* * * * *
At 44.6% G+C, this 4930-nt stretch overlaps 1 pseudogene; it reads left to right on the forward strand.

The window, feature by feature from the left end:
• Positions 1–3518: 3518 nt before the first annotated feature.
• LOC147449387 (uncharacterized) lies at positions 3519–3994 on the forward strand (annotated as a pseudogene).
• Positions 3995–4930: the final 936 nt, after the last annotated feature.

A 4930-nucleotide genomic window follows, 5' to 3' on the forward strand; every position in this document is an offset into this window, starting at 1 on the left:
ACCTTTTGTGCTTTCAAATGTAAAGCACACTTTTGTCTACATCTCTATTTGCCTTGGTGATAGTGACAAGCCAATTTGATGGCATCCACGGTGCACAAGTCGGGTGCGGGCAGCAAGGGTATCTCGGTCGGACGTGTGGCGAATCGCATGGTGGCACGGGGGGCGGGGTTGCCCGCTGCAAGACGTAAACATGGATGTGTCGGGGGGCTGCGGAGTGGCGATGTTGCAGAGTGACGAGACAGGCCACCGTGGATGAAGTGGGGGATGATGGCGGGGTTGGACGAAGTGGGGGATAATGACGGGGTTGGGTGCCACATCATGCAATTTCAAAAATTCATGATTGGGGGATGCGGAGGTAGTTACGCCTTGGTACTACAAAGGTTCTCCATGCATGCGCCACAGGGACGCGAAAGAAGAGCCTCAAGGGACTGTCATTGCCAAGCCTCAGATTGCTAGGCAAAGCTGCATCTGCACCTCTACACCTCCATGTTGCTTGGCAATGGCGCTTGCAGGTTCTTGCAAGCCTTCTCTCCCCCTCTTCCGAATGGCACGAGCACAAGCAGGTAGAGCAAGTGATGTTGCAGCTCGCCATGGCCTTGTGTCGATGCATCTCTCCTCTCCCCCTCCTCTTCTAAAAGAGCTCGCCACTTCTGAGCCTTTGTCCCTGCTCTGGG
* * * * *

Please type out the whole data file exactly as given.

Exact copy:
At 44.6% G+C, this 4930-nt stretch overlaps 1 pseudogene; it reads left to right on the forward strand.

The window, feature by feature from the left end:
• Positions 1–3518: 3518 nt before the first annotated feature.
• LOC147449387 (uncharacterized) lies at positions 3519–3994 on the forward strand (annotated as a pseudogene).
• Positions 3995–4930: the final 936 nt, after the last annotated feature.

A 4930-nucleotide genomic window follows, 5' to 3' on the forward strand; every position in this document is an offset into this window, starting at 1 on the left:
ACCTTTTGTGCTTTCAAATGTAAAGCACACTTTTGTCTACATCTCTATTTGCCTTGGTGATAGTGACAAGCCAATTTGATGGCATCCACGGTGCACAAGTCGGGTGCGGGCAGCAAGGGTATCTCGGTCGGACGTGTGGCGAATCGCATGGTGGCACGGGGGGCGGGGTTGCCCGCTGCAAGACGTAAACATGGATGTGTCGGGGGGCTGCGGAGTGGCGATGTTGCAGAGTGACGAGACAGGCCACCGTGGATGAAGTGGGGGATGATGGCGGGGTTGGACGAAGTGGGGGATAATGACGGGGTTGGGTGCCACATCATGCAATTTCAAAAATTCATGATTGGGGGATGCGGAGGTAGTTACGCCTTGGTACTACAAAGGTTCTCCATGCATGCGCCACAGGGACGCGAAAGAAGAGCCTCAAGGGACTGTCATTGCCAAGCCTCAGATTGCTAGGCAAAGCTGCATCTGCACCTCTACACCTCCATGTTGCTTGGCAATGGCGCTTGCAGGTTCTTGCAAGCCTTCTCTCCCCCTCTTCCGAATGGCACGAGCACAAGCAGGTAGAGCAAGTGATGTTGCAGCTCGCCATGGCCTTGTGTCGATGCATCTCTCCTCTCCCCCTCCTCTTCTAAAAGAGCTCGCCACTTCTGAGCCTTTGTCCCTGCTCTGGG